In the running world, race day is, simply put, punishing.
There's the weather — cold, like what is expected for this weekend's Philadelphia half and full marathons; hot and humid in the summer months.
There are morale challenges, like hills, unrelenting headwinds, and more hills.
And there's the fatigue, especially in legs that hurt and feel heavy by the end.
The day is also tough for the runners.
But Shannon Connolly's focus as founder and chief executive of Spectator Sports is all the selfless souls lining courses to cheer on those wearing the race bibs. She's part of that community as the wife of Ruth Dickinson, a tennis pro who has run multiple marathons, including Berlin's, which she tackled on their honeymoon in 2016.
"When the race is over, I'm a little spent from it," Connolly, 31, said in her home office in Manayunk, wearing one of her creations — a T-shirt imprinted with #serialspectator.
Her entrepreneurial mission is summed up in her company's tagline, "Swag for the sport of racing support." But she was quick to point out much of Spectator Sports' offerings could just as easily work on the sidelines of kids' soccer games, or, one might add, from a shady spot on the porch while your significant other mows the lawn.
Here to cheer and Hurry up we're missing brunch have broad application.
Since the company's launch in June, sales (adult shirts sell for $28 to $30; kids' $22 to $25) grew to $5,000 by the end of October, Connolly said, due in large part to social media micro-influencers with valuable followings, such as Amy Jay (@gofastmommy on Instagram), a runner and mother of two in Arizona.
"As runners, we rely so much on our 'support systems,' aka our families, and it's so fun for them to have special race day attire, too," Jay wrote in a direct Instagram message Tuesday. At her races, her kids now wear Spectator Sports' Here to Cheer shirts and her husband, Adam, one that says First Cheer then Beer. "I just love the company and what they stand for!"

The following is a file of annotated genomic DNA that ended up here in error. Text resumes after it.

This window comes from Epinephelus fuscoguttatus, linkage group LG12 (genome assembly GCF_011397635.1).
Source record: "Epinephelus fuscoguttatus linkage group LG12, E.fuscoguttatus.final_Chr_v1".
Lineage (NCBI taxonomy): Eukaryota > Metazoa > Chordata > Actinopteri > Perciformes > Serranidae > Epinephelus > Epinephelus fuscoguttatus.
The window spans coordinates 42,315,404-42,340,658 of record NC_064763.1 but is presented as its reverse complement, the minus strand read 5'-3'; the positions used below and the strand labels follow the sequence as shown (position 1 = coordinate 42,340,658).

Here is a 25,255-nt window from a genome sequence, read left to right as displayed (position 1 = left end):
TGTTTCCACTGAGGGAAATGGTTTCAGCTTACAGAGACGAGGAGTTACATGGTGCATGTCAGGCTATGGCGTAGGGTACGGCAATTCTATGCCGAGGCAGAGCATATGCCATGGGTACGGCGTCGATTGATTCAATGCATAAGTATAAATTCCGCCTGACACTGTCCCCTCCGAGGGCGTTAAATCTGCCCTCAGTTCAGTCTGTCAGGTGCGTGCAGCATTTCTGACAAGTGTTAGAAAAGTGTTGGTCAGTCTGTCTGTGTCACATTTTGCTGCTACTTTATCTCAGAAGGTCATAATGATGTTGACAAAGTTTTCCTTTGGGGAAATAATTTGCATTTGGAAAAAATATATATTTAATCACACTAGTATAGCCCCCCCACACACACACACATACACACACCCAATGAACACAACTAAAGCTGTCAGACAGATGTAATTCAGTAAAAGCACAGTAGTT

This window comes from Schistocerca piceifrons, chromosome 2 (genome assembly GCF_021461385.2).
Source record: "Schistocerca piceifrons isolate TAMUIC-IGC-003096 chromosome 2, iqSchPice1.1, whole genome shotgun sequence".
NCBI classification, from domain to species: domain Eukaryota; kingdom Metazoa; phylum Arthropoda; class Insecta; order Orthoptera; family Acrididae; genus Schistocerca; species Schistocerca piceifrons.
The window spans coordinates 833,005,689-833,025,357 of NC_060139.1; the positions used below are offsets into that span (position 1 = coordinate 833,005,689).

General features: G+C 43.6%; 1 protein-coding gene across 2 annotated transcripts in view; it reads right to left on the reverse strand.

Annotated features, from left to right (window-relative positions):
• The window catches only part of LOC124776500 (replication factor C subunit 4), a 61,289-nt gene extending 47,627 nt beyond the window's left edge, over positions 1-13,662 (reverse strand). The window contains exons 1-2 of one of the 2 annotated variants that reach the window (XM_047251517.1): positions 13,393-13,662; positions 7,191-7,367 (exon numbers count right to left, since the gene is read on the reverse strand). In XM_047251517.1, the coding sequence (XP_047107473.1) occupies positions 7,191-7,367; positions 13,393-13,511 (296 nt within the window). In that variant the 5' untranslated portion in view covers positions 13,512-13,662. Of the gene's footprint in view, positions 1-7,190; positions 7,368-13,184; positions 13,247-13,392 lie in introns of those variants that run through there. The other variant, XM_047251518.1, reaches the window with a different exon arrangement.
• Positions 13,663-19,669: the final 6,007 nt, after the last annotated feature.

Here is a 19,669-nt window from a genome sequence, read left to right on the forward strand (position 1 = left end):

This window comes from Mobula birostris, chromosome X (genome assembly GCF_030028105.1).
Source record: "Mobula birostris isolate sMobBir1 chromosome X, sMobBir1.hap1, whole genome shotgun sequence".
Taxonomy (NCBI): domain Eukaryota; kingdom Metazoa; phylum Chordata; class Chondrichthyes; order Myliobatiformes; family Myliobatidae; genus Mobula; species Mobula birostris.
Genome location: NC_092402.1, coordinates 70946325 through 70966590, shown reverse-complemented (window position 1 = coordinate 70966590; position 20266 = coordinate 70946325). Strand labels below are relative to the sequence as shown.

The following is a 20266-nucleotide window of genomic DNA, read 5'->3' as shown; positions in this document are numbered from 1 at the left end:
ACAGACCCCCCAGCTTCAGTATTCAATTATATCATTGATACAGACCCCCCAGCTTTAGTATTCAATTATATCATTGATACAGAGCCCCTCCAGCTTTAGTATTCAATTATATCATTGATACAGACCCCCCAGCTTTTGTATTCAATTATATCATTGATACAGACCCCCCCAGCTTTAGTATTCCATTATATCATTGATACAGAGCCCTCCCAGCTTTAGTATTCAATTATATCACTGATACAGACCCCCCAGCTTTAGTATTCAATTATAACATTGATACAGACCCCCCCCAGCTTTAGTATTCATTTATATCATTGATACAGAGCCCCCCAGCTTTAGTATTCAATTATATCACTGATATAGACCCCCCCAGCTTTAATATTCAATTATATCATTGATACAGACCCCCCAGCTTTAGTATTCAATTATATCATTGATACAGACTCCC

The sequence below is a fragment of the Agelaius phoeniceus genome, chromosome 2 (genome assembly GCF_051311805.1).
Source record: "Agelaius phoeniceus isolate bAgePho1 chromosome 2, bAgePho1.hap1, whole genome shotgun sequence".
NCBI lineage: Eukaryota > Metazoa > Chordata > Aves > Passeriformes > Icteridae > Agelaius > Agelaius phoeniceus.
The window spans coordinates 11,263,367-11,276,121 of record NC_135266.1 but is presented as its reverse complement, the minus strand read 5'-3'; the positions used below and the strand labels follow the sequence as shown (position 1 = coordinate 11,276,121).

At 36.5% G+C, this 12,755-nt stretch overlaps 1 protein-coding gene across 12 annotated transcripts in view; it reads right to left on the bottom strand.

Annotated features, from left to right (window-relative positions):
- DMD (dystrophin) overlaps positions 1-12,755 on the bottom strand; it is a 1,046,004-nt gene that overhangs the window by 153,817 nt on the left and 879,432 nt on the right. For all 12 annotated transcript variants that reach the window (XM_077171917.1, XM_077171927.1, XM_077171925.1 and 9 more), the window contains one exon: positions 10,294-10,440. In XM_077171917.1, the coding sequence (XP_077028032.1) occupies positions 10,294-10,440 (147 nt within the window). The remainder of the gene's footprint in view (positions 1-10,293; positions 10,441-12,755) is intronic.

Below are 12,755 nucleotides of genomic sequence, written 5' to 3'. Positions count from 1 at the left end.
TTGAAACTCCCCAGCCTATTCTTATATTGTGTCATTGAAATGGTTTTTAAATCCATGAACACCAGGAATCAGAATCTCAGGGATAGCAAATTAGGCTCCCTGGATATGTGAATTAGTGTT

Sixty percent of Spectator Sports' orders are for children's wear; among the popular offerings is a hot-pink onesie with the stroller reference Just Rollin' With It. Connolly projects revenue to reach $25,000 within the first year of business, with her goal to have the website be the main driver of sales. Currently, race expos are driving sales (Spectator Sports will be represented at the Philadelphia Marathon expo), which Connolly expects will grow 50 percent a year, in part because of plans to expand beyond apparel.
Acknowledging that any type of T-shirt business, no matter how original the niche, is "easily replicated," Connolly said her plan is to be a one-stop shop of sorts for running spectators, featuring, for instance, an app to help them meet along race routes, learn about a host city's subway system, find lodging, and even know where to buy a runner a mid-marathon Coke. (Yes, Connolly had to do that for Dickinson in Paris.)
Where did the Villanova native and French major at the University of Southern California, who for the last six years was working in the insurance industry specializing in international employee benefits, get the idea for a specialty apparel business? At a race, naturally — the Paris Marathon in April. Specifically, at the prerace expo, where runners pick up their bib amid a sea of vendors.
"I found myself doing what I've done at more expos than I can count, which is looking for a souvenir for me," Connolly said. "And it's hard to find. There were amazing shirts with the course map on them, which I could never wear with any integrity. I didn't run that course."
Then she noticed something else.
"There are more people here like me than there are runners," Connolly recalled, noting the same would be true on race day, "… and yet when it comes to these events, the runners are really the only ones being marketed to."
The seed was planted, with a website built that same month. Connolly had just quit her job in the insurance industry before that trip to Paris. She recently started a job as a management consultant in the health-care industry.